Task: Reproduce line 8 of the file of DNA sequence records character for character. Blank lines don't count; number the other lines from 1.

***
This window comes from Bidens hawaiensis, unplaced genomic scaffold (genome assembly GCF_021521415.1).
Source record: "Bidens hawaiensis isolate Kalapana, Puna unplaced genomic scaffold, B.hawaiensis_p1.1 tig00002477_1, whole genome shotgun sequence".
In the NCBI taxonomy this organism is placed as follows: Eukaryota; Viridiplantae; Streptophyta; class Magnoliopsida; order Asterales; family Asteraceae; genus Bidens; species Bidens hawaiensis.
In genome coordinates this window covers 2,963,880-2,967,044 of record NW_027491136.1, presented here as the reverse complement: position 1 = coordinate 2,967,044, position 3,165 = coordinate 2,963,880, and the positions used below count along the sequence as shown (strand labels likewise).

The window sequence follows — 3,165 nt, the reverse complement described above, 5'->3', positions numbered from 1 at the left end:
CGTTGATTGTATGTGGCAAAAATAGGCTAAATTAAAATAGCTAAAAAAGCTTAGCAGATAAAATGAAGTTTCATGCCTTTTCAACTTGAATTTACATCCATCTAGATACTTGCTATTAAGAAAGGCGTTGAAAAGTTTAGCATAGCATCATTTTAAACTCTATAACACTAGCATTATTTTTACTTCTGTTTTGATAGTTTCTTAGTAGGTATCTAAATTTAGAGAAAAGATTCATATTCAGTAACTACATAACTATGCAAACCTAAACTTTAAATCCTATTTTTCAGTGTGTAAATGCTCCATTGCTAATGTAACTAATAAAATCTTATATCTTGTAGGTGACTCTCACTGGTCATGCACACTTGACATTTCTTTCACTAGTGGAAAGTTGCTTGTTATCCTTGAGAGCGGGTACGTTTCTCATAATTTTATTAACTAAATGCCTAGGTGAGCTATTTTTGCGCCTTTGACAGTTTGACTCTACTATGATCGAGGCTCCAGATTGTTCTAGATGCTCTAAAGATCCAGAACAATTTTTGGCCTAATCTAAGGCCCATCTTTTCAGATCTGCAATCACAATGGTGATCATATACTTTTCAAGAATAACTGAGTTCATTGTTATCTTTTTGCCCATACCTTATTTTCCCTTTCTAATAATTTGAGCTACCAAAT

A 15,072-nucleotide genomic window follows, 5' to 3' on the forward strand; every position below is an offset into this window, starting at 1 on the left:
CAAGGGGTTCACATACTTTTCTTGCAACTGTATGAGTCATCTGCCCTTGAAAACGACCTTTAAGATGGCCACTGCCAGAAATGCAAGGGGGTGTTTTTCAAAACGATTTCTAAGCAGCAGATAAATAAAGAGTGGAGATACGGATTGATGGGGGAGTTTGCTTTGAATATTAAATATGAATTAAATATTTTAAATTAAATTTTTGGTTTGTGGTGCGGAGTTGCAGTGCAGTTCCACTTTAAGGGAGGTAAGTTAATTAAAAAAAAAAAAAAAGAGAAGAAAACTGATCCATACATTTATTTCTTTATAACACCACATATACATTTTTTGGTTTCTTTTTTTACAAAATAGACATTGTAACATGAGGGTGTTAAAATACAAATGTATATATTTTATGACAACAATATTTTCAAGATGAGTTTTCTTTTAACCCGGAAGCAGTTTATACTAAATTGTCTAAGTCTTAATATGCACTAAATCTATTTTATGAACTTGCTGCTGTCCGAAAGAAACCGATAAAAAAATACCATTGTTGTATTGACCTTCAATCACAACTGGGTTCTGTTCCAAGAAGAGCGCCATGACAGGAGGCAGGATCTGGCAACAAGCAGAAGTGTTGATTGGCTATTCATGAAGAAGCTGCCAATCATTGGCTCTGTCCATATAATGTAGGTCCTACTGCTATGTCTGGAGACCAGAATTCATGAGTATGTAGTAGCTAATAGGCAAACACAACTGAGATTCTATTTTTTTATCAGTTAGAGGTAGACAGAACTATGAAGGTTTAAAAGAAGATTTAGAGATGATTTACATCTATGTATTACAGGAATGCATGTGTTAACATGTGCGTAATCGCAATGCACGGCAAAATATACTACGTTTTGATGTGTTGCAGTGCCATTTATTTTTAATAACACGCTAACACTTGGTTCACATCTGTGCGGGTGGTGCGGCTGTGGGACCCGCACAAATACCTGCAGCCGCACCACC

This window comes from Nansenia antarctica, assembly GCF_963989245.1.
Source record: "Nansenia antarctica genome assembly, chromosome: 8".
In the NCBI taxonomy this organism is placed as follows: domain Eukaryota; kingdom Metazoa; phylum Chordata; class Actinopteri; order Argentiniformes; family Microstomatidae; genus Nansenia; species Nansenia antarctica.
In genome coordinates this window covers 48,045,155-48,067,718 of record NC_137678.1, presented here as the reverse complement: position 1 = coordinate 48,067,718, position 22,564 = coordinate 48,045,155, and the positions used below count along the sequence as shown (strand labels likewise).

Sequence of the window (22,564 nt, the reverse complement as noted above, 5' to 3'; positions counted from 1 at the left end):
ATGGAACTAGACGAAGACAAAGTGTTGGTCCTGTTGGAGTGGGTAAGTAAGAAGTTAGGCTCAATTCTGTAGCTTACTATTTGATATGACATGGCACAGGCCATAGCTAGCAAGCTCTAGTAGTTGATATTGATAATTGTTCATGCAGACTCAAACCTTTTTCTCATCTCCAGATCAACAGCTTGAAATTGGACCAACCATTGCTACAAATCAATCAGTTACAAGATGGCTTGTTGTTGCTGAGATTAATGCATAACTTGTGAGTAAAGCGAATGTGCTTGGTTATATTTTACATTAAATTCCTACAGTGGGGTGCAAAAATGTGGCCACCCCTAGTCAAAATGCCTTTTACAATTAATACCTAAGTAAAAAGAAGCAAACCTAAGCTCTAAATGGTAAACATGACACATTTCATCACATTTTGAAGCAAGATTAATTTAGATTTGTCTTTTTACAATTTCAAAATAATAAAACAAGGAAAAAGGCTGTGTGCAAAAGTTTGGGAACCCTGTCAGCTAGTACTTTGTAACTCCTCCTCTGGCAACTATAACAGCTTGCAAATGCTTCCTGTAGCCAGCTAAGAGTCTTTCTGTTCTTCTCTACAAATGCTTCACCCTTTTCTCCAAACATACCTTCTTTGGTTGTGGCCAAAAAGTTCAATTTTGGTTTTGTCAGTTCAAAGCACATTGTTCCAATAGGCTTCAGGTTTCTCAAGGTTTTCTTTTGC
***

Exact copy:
CAAGGGGTTCACATACTTTTCTTGCAACTGTATGAGTCATCTGCCCTTGAAAACGACCTTTAAGATGGCCACTGCCAGAAATGCAAGGGGGTGTTTTTCAAAACGATTTCTAAGCAGCAGATAAATAAAGAGTGGAGATACGGATTGATGGGGGAGTTTGCTTTGAATATTAAATATGAATTAAATATTTTAAATTAAATTTTTGGTTTGTGGTGCGGAGTTGCAGTGCAGTTCCACTTTAAGGGAGGTAAGTTAATTAAAAAAAAAAAAAAAGAGAAGAAAACTGATCCATACATTTATTTCTTTATAACACCACATATACATTTTTTGGTTTCTTTTTTTACAAAATAGACATTGTAACATGAGGGTGTTAAAATACAAATGTATATATTTTATGACAACAATATTTTCAAGATGAGTTTTCTTTTAACCCGGAAGCAGTTTATACTAAATTGTCTAAGTCTTAATATGCACTAAATCTATTTTATGAACTTGCTGCTGTCCGAAAGAAACCGATAAAAAAATACCATTGTTGTATTGACCTTCAATCACAACTGGGTTCTGTTCCAAGAAGAGCGCCATGACAGGAGGCAGGATCTGGCAACAAGCAGAAGTGTTGATTGGCTATTCATGAAGAAGCTGCCAATCATTGGCTCTGTCCATATAATGTAGGTCCTACTGCTATGTCTGGAGACCAGAATTCATGAGTATGTAGTAGCTAATAGGCAAACACAACTGAGATTCTATTTTTTTATCAGTTAGAGGTAGACAGAACTATGAAGGTTTAAAAGAAGATTTAGAGATGATTTACATCTATGTATTACAGGAATGCATGTGTTAACATGTGCGTAATCGCAATGCACGGCAAAATATACTACGTTTTGATGTGTTGCAGTGCCATTTATTTTTAATAACACGCTAACACTTGGTTCACATCTGTGCGGGTGGTGCGGCTGTGGGACCCGCACAAATACCTGCAGCCGCACCACC